Improving Application Performance and Responsiveness on the Client

Performance and responsiveness on client side applications are very important topics which usually don’t receive much attention until they are an obvious problem. At Ubiqua, as we began to increment the number of features our product offered, we started to experience the following problems:

  • Application reloaded too often in mobile devices.
  • Application took too long to reload.
  • UI thread performed heavy computations which resulted in bad UX.
  • Overall application performance was poor.

In this blogpost, I’ll show some of the techniques we used to enhance the performance and responsiveness of our application.

Measure Then Act

The very first thing we have to make sure we do before attempting to fix anything, is to measure what we believe is causing the application to perform poorly. Chrome DevTools offer a variety of tools which facilitate this:

  • Collect JavaScript CPU Profile: CPU profiles help to visualize where the execution time is spent in the JavaScript that is being run. Collecting JavaScript CPU profile was critical for us to replicate user actions we already knew were performing slow. We identified methods executed during those user actions which were taking too long and then optimized them. After these methods were optimized, we collected another CPU profile by executing the same previous user actions and we measured if the execution time had decreased in comparison with the first measurements. The console API method console.profile([label]) can turn out to be helpful here as it allows you to measure user actions from specific places in the code and make comparisons.
  • Take Heap Snapshot: A heap snapshot profile shows memory distribution among JavaScript objects and related DOM nodes. A key concept to understand when taking heap snapshots is the difference between shallow size and retained size of a JavaScript object. Shallow size refers to the size of memory that is held by the object itself, while retained size is the size of memory that is freed once the object is garbage collected. When taking heap snapshots, we payed special attention to objects which had a large retained size and thus prevented other objects from being freed from memory. We made a list of these objects and proceeded to re-factor them to only initialize other objects/dependencies when it was strictly needed (if it was needed at all). After that, we took comparison heap snapshots to check if the in memory object count was reducing or incrementing.
  • Timeline Analysis: The Timeline panel records and analyzes all the activity in an application as it runs. Timeline analysis was convenient for discovering what was making our application take so long when reloading. We learned that is was garbage collection and then proceeded to take heap snapshots to further investigate the issue.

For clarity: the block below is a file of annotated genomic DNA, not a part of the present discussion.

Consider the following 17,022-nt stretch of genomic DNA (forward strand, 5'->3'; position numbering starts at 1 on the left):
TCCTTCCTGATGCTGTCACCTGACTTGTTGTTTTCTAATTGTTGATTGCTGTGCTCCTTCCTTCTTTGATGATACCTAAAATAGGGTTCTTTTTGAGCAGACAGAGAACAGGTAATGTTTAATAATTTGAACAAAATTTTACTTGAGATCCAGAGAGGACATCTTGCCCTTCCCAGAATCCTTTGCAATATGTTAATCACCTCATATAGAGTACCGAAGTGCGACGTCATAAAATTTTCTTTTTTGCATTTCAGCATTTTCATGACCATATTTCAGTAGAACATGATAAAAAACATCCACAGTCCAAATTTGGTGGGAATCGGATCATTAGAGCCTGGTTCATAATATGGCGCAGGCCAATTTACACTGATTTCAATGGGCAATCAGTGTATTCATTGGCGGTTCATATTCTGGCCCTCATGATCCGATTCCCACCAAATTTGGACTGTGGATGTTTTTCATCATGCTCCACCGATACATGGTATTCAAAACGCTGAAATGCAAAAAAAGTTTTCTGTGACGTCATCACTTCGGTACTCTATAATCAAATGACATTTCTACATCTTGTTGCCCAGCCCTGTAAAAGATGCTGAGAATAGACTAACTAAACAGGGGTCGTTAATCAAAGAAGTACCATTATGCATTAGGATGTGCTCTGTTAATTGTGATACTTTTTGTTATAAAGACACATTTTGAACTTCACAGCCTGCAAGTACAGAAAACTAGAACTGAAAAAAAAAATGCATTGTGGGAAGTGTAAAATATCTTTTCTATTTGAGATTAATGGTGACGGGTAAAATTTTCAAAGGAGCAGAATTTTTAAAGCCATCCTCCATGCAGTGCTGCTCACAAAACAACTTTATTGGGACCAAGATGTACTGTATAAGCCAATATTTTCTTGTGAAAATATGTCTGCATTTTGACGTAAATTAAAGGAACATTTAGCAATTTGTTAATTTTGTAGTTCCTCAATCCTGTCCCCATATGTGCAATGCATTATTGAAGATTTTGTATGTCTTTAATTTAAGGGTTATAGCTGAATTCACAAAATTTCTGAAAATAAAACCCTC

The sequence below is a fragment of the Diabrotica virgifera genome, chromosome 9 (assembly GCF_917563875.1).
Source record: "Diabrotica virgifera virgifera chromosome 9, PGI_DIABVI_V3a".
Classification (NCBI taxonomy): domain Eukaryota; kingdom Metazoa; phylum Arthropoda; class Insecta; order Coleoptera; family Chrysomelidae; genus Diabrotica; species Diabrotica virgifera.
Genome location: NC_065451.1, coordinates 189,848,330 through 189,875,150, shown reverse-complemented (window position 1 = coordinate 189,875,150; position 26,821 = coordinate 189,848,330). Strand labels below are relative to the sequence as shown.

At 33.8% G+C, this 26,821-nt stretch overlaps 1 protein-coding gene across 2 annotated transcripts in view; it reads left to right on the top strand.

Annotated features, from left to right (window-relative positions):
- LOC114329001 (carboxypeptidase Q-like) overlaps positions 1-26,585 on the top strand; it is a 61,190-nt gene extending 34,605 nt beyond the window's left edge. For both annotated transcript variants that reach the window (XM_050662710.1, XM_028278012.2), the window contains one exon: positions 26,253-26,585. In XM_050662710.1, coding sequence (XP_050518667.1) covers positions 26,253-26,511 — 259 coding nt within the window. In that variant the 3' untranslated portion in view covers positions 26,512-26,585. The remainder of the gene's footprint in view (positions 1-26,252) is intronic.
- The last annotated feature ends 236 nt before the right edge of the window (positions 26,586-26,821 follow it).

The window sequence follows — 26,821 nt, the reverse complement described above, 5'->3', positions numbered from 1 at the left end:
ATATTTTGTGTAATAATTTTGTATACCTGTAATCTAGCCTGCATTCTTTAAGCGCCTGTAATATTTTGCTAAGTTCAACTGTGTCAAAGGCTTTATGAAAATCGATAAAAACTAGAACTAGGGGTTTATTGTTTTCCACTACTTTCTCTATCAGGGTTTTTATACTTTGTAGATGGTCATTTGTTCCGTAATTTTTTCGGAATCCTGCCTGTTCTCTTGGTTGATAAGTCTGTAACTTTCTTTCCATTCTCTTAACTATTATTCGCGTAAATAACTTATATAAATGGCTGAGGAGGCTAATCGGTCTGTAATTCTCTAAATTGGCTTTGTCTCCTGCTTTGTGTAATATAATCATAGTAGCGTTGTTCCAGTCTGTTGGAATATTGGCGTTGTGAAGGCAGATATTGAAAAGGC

Freeing up the UI Thread

To battle against the UI thread being blocked by heavy computations we decided to use Web Workers. A Web Worker provides an API to delegate work to a different thread such that the main UI thread is free to receive user interaction. An important observation to make when using Web Workers is that a new variable has to be added to the time taking to execute a script: communication. In addition to the time taken by the script to execute, we must add the time it takes for the application to send the message to the Web Worker, and the time it takes to the Web Worker to send the result back to the application. Because of this, when working with Web Workers always make sure to only pass and return from the Web Worker the information that is needed.

Faster Rendering

Modifying the DOM through JavaScript is expensive and should only be done when it is a must. We were able to make several performance improvements when the DOM had to be updated by doing the following:

  • Use small view components: When data changes small parts of the DOM have to be re-rendered as opposed to re-rendering large parts of it.
  • Map child views of a collection and then append to DOM instead of appending each child view individually.
  • Using setTimeout of 0 to render non high priority content: Give the browser a chance to finish doing some non-JavaScript things that have been waiting to finish before attempting to execute this new piece of JavaScript. In other words, it re-queues the new JavaScript at the end of the execution queue.

Conclusion

In the past months we have learned a lot about improving client side application performance, and many of the techniques described above have now become implicit in our development workflow. Application performance and responsiveness should always be a high priority task in your team, as it directly relates with the main stakeholder of your application: the user.